The problem is with the motion of the charges, which should be evident from Bohr's and subsequent theories. I assume that by monopole you mean a single charge. If so, then I refer you to any graduate level E&M text, Jackson, Panofsky and Phillips, Landau and Lef****z, or whatever. There you will find first that if a charge oscillates at frequency f, the emitted radiation will have frequency f and only f. Second, an oscillating charge will have a full set of multipoles -- dipole, quadrapole, and so forth -- which determine the angular distribution of radiation. To get discrete spectral lines with f1, f2, and so forth requires charges oscillating at f1, f2 and so on. And there's the rub: what kind of motion will produce discrete spectra? Quantum "motion", which, by fiat, allows discontinuous "motion".

Your real mission, should you chose to accept it, is to figure out how a classical motion can generate discrete spectra, and how to make the charge complex absorb only certain frequencies. Your problem is with the source, not the radiated fields. And, you will also need to explain Rutherford's expt. with your theory. Good luck.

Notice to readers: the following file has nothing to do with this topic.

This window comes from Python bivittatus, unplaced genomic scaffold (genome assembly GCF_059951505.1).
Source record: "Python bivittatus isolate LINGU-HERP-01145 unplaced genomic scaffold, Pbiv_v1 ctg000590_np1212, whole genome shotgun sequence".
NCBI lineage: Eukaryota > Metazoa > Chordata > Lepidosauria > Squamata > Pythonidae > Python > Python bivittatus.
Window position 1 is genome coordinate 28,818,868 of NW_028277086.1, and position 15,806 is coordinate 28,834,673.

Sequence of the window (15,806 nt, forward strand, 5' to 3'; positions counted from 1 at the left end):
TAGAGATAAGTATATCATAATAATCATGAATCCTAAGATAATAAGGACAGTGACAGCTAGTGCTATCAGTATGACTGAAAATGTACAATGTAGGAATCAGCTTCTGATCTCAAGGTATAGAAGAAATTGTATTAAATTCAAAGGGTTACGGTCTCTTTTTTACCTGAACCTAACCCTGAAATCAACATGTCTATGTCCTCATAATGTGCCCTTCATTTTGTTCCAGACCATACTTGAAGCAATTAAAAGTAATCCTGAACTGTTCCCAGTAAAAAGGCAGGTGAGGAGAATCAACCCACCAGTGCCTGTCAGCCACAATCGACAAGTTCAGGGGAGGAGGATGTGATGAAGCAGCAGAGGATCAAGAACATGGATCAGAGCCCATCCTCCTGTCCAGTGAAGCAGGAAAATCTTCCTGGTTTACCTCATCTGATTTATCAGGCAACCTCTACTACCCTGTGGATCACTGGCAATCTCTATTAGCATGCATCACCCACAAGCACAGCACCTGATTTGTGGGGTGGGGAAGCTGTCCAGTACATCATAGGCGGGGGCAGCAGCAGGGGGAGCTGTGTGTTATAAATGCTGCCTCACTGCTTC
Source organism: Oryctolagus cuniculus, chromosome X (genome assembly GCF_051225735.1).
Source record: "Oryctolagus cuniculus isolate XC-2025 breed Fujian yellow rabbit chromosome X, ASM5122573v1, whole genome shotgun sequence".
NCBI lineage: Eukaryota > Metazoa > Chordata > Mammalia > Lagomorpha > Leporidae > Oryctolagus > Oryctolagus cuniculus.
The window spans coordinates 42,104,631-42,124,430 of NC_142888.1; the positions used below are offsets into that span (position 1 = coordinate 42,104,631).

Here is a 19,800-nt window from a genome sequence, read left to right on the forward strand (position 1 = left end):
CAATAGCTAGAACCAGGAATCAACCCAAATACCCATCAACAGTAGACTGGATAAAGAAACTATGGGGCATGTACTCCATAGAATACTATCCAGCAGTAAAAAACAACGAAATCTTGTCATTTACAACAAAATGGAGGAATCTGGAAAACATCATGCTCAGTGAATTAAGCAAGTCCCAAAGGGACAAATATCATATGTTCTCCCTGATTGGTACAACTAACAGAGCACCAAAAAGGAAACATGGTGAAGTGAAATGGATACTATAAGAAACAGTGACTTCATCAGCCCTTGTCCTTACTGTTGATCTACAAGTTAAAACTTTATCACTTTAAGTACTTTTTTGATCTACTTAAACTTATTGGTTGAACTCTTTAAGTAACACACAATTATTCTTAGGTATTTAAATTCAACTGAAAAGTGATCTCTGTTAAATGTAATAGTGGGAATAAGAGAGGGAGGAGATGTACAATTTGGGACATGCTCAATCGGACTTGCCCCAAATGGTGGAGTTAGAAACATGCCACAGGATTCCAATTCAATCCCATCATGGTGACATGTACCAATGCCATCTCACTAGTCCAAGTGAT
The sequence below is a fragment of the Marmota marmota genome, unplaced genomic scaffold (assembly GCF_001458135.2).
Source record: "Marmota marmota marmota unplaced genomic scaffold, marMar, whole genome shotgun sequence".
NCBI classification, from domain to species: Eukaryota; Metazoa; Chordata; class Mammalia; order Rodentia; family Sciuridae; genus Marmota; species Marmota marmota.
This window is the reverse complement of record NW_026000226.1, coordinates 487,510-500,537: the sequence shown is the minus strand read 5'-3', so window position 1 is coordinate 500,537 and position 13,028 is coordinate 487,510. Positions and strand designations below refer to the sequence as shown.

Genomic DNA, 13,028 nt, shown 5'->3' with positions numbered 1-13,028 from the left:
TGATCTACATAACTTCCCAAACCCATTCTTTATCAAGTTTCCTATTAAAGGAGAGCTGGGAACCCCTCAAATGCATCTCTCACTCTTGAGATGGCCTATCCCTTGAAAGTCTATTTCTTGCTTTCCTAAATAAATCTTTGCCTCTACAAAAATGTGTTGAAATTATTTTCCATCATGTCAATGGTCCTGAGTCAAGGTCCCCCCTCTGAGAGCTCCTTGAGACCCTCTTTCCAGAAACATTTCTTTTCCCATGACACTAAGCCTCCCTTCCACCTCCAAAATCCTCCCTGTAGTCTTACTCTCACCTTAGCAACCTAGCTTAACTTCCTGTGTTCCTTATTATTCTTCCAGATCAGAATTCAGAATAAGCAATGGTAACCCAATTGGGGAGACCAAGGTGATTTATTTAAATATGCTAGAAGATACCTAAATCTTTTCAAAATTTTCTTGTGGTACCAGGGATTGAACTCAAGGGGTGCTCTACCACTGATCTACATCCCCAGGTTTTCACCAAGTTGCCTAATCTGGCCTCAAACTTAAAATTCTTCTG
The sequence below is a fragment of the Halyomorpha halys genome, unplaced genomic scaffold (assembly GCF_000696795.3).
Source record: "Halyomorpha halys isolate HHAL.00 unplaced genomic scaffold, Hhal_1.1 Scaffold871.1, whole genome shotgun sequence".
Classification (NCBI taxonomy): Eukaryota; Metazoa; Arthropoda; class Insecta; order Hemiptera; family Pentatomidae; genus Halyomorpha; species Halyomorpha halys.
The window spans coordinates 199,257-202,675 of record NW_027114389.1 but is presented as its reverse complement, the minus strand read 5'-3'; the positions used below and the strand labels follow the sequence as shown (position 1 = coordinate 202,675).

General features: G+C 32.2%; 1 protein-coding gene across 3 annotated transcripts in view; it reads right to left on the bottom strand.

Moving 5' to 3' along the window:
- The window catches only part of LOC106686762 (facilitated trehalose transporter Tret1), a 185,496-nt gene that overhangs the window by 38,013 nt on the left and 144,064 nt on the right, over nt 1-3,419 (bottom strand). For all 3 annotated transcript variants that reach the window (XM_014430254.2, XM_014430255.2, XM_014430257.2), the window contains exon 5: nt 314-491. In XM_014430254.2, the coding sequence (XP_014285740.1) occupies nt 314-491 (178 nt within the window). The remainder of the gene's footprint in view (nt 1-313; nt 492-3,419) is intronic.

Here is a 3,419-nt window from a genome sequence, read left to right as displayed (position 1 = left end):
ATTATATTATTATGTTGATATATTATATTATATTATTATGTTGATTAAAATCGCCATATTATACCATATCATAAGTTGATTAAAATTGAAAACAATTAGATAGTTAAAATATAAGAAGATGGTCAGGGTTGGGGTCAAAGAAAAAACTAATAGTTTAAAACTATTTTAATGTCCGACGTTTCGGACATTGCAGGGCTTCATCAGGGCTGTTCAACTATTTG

Regards,
Reilly Atkinson

PS If your monopole is not a single charge, what is it?

16. Jan 7, 2005

Hydr0matic

First of all, thank you thank you thank you!.. for getting this discussion somewhere.. I really appreciate it.

This is exactly where the misconception lies. Yes! - all radiation will have frequency f, and yes, all waves will have the same wavelength from top to top. BUT, any wave not emitted perpedicular will not be sinusodial. I cannot stress the importance of this fact more. Lightwaves are not limited to sinusodial oscillation! As a result, a wave that clearly appears to have a certain frequency when viewed as a whole, might actually consist mainly of other frequencies.
An analogy is temperature - we say an object has a certain temperature, but in fact, that temperature might not exist anywhere within that object, i.e. different parts of the object might have different temperatures.

Have a look at these waveforms:
http://hydr0matic.insector.se/fysik/oscillationpatterns.jpg [Broken]